Within comics and movies, heroes have slowly been developing more flaws while villains are beginning to produce a more human face. More so, with the rise fandoms, readers and fans have begun to appreciate both; picking favourites and encouraging this type of development for characters. By examining older heroes and villains and how they have developed/changed over time, as well as, the rise of the "flawed hero" and the "human villain", are we slowly entering an age where there is no right answer? Or will "true villains" be forced to be purely "evil"? Analyze both the negatives and positives of this within a writing context — will this change how plots and characters are being written? Will the definitions of what a "villain" or "hero" are, have to change? And will this bring in a new era of "grey" as opposed to the archaic, early form of writing that was strictly black and white? Or is our perception of the "character", "plot" and writing becoming deeper and more advanced?

    • Interesting topic, but please make sure to go over it to fix some minor punctuation errors. "Favourites" is actually spelled without the "u." Also, commas must be placed within the parenthesis. You also end your fourth sentence with both a question mark and period, which you cannot do. – Diego Santoyo 4 years ago
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    • Diego, I believe Canadians and the British spell favorite with the u, Americans don't. – Tigey 4 years ago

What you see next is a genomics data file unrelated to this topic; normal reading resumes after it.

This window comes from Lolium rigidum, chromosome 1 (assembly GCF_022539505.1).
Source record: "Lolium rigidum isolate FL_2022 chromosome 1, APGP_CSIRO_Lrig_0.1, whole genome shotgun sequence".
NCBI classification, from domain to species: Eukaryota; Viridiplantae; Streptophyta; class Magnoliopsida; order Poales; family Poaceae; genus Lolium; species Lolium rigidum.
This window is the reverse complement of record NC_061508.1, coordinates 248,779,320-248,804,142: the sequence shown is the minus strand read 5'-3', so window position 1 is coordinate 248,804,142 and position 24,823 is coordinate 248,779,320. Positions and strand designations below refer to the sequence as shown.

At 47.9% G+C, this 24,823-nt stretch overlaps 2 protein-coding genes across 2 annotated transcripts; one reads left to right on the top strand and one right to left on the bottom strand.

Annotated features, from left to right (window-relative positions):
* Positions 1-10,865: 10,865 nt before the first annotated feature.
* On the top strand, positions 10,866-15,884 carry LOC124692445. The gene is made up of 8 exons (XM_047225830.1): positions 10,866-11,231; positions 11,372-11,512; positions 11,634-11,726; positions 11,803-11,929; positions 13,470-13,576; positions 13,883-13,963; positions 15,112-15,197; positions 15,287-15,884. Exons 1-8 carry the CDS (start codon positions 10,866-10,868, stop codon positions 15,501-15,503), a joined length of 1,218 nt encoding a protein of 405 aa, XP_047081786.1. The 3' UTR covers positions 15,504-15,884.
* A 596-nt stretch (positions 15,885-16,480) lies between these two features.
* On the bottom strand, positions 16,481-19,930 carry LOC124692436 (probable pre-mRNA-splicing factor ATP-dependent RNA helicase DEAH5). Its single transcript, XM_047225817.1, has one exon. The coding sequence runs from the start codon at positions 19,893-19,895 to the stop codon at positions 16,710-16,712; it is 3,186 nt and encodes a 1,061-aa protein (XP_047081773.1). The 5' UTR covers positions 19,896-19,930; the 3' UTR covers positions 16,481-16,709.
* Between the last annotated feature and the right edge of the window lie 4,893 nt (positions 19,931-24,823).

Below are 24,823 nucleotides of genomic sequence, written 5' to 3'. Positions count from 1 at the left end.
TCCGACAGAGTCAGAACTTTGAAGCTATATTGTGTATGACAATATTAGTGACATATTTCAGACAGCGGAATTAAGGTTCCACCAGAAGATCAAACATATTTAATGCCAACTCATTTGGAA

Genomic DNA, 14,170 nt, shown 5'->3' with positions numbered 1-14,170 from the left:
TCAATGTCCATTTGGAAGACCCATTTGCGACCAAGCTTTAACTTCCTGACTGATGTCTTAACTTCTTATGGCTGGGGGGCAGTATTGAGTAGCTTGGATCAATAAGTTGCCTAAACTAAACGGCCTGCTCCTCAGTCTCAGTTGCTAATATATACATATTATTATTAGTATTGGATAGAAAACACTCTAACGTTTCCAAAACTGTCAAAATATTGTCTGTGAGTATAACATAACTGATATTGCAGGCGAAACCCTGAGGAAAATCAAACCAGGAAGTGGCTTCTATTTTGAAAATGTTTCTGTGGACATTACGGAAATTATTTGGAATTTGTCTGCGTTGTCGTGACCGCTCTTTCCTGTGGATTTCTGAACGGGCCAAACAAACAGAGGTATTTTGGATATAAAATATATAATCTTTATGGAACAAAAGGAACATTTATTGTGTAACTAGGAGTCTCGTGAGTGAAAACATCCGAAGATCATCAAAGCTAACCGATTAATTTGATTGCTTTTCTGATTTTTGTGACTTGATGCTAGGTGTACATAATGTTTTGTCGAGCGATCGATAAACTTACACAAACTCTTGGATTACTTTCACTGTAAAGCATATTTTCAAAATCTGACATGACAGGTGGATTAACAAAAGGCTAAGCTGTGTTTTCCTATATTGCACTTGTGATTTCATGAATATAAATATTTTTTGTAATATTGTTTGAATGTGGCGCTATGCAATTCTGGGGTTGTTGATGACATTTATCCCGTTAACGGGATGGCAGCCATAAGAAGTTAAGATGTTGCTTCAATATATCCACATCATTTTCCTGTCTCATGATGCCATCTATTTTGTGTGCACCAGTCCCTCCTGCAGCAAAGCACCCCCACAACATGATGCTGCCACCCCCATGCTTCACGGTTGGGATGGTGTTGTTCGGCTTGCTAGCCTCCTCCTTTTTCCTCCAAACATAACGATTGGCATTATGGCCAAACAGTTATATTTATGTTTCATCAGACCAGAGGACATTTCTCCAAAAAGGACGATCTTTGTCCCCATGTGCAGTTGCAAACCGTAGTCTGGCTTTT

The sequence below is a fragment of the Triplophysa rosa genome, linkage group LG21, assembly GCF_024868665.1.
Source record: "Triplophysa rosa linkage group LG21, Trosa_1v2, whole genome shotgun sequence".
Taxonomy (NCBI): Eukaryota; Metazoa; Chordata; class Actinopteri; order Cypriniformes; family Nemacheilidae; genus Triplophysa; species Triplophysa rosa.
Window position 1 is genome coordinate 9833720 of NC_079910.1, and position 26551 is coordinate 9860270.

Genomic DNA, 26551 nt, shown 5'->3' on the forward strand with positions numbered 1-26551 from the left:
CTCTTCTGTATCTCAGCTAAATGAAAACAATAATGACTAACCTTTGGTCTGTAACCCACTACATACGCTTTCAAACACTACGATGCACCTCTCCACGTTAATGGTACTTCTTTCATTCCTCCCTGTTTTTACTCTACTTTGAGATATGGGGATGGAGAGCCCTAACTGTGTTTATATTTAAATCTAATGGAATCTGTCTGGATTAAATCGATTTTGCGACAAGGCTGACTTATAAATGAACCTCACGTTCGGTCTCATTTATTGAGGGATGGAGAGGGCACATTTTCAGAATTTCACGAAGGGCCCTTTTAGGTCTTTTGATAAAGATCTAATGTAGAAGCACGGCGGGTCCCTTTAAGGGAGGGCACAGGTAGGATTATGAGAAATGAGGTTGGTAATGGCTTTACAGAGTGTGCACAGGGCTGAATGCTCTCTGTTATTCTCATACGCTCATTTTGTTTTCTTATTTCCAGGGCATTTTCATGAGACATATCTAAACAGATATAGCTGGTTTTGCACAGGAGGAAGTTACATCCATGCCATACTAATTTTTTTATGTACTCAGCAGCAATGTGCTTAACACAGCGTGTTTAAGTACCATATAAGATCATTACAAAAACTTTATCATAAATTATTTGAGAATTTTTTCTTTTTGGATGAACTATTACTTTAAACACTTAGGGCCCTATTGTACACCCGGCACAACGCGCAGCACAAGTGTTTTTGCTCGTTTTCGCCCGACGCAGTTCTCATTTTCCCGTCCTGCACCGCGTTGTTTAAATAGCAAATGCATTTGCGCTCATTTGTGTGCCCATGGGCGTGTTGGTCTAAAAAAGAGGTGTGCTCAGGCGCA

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    • I wasn't able to update my topic before it became accepted, so here is the proposed revision:Within comics and movies, heroes have slowly been developing more flaws while villains are beginning to produce a more human face. More so, with the rise fandoms, readers and fans have begun to appreciate both; picking favourites and encouraging this type of development for characters. By examining older heroes and villains and how they have developed/changed over time, as well as, the rise of the "flawed hero" and the "human villain", are we slowly entering an age where there is no right answer? Or will "true villains" be forced to be purely "evil"?Analyze both the negatives and positives of this within a writing context -- will this change how plots and characters are being written? Will the definitions of what a "villain" or "hero" are, have to change? Compare and contrast the potential backlash and consequences. Will this suspension of "grey" initiate a return to the classic hero? Or will this bring in a new era of "grey" as opposed to the archaic, early form of writing that was strictly black and white? Or is it our perception of the "character", "plot" beginning to change into something new; bringing in a new era of writing that is deeper and more advanced?Possible characters to look at may include: Joker, Bucky Barnes, Jesse Pinkman, and Jean Valjean, Dexter, etc. – Mela 4 years ago
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    • A character that could be a good focus on the gray area concept would be Deadpool. Although comedic, the character displays characteristics that could classify him as both hero and villain. – AngeloCruz 4 years ago
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    • Another good character to focus on could be Tony Stark from Iron Man, who is the perfect example of a flawed hero. – mariamvakani 4 years ago
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    • A good character to focus on is Walter from Breaking Bad. Lots see him as an evil man and others see him as a man who did bad things but with good intentions. – sabrinakasymov 4 years ago